At the time, the political dispute had boiled down to a battle of wills between the free-spending, high-profile GLC leader "Red" Ken Livingstone and the no-nonsense, high-profile Tory leader "Iron" Maggie. At stake was the future of the GLC itself.
The satirical production "began as an idea between [producer] Raymond Gubbay and the GLC," says director Ned Sherrin, who rejigged Iolanthe with Alastair Beaton. "In those days, the GLC used to fund rather adventurous art projects and Gubbay had done a straight HMS Pinafore the year before. The proposed abolition of the GLC focused it and gave us the opportunity to have Mrs T as the Fairy Queen."
Following G&S's original, S&B's version had the impostor Fairy Queen - having banished the real Queen to the Tower without anyone noticing - trying to manoeuvre Red Strephon, her half-human, half-fairy idealistic opponent, into a neutralised position on the Labour backbenches. Red Strephon's social Utopia would have rung a few bells, particularly with critics of the GLC's "loony Left" policies: "A gay adventure playground on every street corner, discos for the disabled and wardens to help black lesbian old ladies across the street" (FT).
Gay Brown and David Kernan turned in brilliant impersonations of the (real) political opponents. Brown "received affectionate boos at the end like the villain in a Victorian melodrama" (Guardian), and Livingstone, a conspicuous first-night attendee, recalls that Kernan got him perfectly: "Every mannerism, every gesture, every item of clothing." (Sherrin says, however, that "Ken was very upset about the safari suit, which he said he hadn't worn for 10 years.") The then- GLC leader found the experience "bizarre": "It was odd watching Kernan have sex with one of the actresses. I was sitting there with my mother while this actor playing me was humping away on stage."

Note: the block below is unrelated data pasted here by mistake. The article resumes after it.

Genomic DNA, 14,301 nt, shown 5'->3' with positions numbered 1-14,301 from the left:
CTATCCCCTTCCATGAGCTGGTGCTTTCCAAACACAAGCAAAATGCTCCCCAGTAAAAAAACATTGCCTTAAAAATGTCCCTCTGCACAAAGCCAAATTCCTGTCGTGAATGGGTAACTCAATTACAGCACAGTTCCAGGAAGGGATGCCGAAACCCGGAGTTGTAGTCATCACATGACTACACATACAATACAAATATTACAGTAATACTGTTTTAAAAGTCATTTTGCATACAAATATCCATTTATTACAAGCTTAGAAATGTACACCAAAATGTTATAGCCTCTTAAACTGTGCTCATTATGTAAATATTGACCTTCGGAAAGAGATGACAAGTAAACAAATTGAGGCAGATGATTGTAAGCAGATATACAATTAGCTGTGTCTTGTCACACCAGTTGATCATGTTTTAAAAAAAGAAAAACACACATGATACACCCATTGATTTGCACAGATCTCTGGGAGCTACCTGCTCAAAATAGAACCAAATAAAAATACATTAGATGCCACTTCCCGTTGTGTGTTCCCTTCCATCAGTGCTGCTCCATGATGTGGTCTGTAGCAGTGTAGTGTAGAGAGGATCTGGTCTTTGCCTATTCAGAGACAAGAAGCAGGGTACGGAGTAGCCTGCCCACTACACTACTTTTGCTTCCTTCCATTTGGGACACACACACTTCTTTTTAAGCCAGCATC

Phyllis, Strephon's inamorata, was a Sloane Ranger whose inheritance - the Greater London Estate - also attracted the attention of the Chancellor (based on Nigel Lawson). Two Lords became Saatchi 1 and Saatchi 2.
The critics loved the satire and the style: "A triumph of wit and resourcefulness" (Observer); "Bouncing entertainment" (Telegraph). Livingstone wasn't expecting a "Marxist Iolanthe", and the critics were impressed by its balance. "It certainly transcends the local politics that inspired it" (FT). "Red Strephon comes in for as many digs as the Iron Queen (well, nearly)" (City Limits).
Inevitably, the Telegraph felt the "somewhat venomous attitude to Thatcher overdoes and spoils the cartoon". The New Statesman thought the show was saddled with "un-GLC-like anachronisms: a blonde and passive heroine ... a load of fairies ... and only one black performer in a cast of 28." None the less, Livingstone "enjoyed it immensely. And so did my mum, minus the sex."
After a month, The Ratepayers' Iolanthe transferred to the West End for a highly successful six weeks. In August 1985, with the GLC's battle against abolition lost, Sherrin and Beaton produced The Metropolitan Mikado. Set in 1996, it had Livingstone as a gender-bending "Boy Ken", Michael Heseltine as the "Prime Mikado", and a parody of Neil Kinnock. "Even though he had enjoyed Iolanthe, Kinnock didn't attend after he heard that he was being mocked," says Sherrin. Both shows were part of the GLC's final fling at the RFH in May 1986, along with another Sherrin/Beaton satire, Small Expectations.
Ken Livingstone has been MP for Brent East since 1987 and, despite New Labour's best efforts, is the popular choice for London Mayor. "I want to make it clear that I'm a stern, unbending Tory," says Sherrin. "But I was more in favour of having the GLC than not. In fact, if Ken stands for Mayor, I may well vote for him for the first time in my life." Living- stone may well repay him: he thinks there may be another outlet for Sherrin's satirical talents very soon.Reuse content